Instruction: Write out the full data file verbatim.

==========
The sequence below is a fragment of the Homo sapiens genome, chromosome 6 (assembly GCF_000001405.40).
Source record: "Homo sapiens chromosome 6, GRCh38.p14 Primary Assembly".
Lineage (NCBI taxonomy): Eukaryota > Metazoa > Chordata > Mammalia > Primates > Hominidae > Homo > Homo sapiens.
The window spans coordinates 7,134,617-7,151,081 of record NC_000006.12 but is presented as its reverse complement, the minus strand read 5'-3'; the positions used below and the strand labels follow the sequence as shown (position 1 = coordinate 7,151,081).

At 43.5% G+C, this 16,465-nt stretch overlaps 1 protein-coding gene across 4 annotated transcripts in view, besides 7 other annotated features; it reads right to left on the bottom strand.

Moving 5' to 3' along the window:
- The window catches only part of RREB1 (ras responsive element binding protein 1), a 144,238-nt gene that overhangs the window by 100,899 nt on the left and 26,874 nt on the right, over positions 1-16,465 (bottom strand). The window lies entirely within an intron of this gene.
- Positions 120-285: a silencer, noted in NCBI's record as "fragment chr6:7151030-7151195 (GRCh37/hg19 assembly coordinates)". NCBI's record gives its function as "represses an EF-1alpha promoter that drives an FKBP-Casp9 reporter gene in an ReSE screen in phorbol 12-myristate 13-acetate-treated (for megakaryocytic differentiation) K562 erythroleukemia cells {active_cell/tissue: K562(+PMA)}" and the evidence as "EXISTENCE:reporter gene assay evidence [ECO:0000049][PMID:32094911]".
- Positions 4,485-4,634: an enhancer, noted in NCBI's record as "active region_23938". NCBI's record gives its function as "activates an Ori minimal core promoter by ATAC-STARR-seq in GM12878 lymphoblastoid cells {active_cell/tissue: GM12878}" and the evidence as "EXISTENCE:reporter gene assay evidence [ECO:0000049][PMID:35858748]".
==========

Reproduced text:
The sequence below is a fragment of the Homo sapiens genome, chromosome 6 (assembly GCF_000001405.40).
Source record: "Homo sapiens chromosome 6, GRCh38.p14 Primary Assembly".
Lineage (NCBI taxonomy): Eukaryota > Metazoa > Chordata > Mammalia > Primates > Hominidae > Homo > Homo sapiens.
The window spans coordinates 7,134,617-7,151,081 of record NC_000006.12 but is presented as its reverse complement, the minus strand read 5'-3'; the positions used below and the strand labels follow the sequence as shown (position 1 = coordinate 7,151,081).

At 43.5% G+C, this 16,465-nt stretch overlaps 1 protein-coding gene across 4 annotated transcripts in view, besides 7 other annotated features; it reads right to left on the bottom strand.

Moving 5' to 3' along the window:
- The window catches only part of RREB1 (ras responsive element binding protein 1), a 144,238-nt gene that overhangs the window by 100,899 nt on the left and 26,874 nt on the right, over positions 1-16,465 (bottom strand). The window lies entirely within an intron of this gene.
- Positions 120-285: a silencer, noted in NCBI's record as "fragment chr6:7151030-7151195 (GRCh37/hg19 assembly coordinates)". NCBI's record gives its function as "represses an EF-1alpha promoter that drives an FKBP-Casp9 reporter gene in an ReSE screen in phorbol 12-myristate 13-acetate-treated (for megakaryocytic differentiation) K562 erythroleukemia cells {active_cell/tissue: K562(+PMA)}" and the evidence as "EXISTENCE:reporter gene assay evidence [ECO:0000049][PMID:32094911]".
- Positions 4,485-4,634: an enhancer, noted in NCBI's record as "active region_23938". NCBI's record gives its function as "activates an Ori minimal core promoter by ATAC-STARR-seq in GM12878 lymphoblastoid cells {active_cell/tissue: GM12878}" and the evidence as "EXISTENCE:reporter gene assay evidence [ECO:0000049][PMID:35858748]".